Question 1b: Is [collection of such information] truly dependent on the pre-clinical/clinical background of the compound?

Answer 1b: As stated above, FDA does not have specific regulations or guidance about collecting such information. However, there may be compelling circumstances that warrant further consideration or discussion, particularly if pre-clinical data suggests that a product may have some teratogenic effects. For example, in order to limit fetal exposure to thalidomide, a known teratogen, the product labeling states that a male patient must agree to abstain from heterosexual sexual contact or use a latex condom when he engages in sexual contact with a woman who can become pregnant or who is pregnant.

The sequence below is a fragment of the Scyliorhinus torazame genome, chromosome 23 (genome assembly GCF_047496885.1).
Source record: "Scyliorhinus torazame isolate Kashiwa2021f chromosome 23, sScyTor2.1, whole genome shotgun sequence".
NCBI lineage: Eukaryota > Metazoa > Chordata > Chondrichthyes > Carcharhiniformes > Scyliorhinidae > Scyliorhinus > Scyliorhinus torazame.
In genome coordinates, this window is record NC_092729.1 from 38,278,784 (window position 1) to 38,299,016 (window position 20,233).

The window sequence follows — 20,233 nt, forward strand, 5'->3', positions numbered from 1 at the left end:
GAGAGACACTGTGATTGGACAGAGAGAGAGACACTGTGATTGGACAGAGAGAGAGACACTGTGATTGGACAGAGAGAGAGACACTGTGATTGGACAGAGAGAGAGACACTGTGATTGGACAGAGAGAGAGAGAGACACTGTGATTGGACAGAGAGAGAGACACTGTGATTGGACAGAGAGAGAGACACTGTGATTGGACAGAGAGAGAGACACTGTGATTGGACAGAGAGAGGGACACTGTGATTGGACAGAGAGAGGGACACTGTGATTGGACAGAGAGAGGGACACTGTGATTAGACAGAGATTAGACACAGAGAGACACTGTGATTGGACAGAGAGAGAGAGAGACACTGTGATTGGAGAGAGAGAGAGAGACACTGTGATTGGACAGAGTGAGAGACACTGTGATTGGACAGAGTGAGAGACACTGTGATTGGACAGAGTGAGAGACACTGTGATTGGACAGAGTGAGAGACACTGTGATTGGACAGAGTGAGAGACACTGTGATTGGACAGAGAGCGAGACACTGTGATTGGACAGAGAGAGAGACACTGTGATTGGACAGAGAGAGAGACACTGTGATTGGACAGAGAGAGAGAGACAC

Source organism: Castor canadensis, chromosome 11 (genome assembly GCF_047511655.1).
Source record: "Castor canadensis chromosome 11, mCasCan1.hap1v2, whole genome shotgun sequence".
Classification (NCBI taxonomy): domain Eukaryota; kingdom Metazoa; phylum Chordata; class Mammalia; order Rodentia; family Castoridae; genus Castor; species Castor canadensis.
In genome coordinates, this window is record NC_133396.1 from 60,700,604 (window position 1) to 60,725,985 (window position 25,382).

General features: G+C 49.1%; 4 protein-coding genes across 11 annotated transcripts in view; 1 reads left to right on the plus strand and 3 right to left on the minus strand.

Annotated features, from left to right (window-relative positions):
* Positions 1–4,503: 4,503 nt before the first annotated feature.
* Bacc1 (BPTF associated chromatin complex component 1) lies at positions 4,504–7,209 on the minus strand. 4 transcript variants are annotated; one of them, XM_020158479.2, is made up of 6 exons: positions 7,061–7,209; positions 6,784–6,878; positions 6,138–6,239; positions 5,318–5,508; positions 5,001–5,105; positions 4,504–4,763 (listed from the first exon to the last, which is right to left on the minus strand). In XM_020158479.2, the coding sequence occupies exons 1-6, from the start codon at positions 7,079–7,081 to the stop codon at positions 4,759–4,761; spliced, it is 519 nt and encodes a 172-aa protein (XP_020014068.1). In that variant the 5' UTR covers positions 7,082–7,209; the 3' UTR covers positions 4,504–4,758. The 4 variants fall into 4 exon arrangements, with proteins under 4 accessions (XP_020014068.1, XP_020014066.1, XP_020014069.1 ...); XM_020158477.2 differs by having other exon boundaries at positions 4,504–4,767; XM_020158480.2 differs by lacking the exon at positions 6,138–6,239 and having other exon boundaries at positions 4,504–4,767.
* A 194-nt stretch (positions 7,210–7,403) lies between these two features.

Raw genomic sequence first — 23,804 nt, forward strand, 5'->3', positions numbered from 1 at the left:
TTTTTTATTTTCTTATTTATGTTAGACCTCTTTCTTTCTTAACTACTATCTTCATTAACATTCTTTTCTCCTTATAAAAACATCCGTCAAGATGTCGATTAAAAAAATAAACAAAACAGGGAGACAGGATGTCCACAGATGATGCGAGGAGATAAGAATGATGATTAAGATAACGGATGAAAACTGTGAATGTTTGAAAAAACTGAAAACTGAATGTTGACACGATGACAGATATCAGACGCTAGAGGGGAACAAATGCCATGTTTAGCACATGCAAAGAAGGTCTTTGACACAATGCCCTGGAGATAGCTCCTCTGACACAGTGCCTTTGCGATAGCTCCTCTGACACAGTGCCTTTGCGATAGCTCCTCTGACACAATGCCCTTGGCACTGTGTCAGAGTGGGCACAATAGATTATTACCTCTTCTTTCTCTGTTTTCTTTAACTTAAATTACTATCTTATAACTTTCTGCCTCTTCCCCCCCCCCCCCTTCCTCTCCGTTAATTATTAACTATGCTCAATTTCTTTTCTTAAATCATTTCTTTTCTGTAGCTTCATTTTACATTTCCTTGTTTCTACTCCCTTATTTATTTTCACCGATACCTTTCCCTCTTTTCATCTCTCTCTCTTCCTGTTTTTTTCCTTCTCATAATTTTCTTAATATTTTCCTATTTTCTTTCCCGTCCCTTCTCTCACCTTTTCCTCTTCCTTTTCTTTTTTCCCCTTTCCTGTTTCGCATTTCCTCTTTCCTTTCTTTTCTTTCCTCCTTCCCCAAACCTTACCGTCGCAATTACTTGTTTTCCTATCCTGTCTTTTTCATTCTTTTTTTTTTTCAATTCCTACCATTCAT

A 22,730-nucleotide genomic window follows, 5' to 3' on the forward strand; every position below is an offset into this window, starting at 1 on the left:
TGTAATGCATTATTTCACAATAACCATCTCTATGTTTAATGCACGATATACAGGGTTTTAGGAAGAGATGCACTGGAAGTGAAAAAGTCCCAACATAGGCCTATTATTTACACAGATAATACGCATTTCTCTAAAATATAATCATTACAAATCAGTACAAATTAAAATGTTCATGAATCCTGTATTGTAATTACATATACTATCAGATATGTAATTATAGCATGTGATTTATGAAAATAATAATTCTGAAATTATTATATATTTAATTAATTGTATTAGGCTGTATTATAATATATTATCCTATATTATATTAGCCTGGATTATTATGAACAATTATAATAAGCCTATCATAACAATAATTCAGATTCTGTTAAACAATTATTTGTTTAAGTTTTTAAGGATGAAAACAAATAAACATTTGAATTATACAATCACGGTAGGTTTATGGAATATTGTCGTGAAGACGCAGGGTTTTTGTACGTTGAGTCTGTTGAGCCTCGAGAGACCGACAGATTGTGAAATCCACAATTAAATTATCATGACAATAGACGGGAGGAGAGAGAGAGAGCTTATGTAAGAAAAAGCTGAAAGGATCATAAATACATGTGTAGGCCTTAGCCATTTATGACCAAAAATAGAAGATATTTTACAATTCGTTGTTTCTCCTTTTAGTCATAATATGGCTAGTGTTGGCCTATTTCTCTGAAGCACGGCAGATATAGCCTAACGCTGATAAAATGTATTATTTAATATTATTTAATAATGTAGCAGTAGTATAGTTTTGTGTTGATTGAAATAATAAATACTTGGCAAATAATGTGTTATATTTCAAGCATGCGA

You might find it helpful to review some of the existing pregnancy registries to see the kinds of questions that are being asked (e.g., National Transplantation Pregnancy Registry). Here is a link to FDA's list of Pregnancy Exposure Registries:

Questions 2 and 3: What information can sponsors collect about the female partner? Is consent from the female partner required in order for health information to be collected?

Answer to 2 and 3: Informed consent must be obtained from the female partner before any information may be collected about her, and if informed consent is not obtained, no information may be collected. Any informed consent document or procedures to be used for this purpose should be reviewed and approved by the IRB or ethics committee responsible for reviewing the study. See also the answer to question 4, below.

Question 4: Are Sponsors required to collect information regarding the pregnancies via the Investigator or is direct contact with the female partner allowed?

Answer to 4: 21 CFR 50.20 states: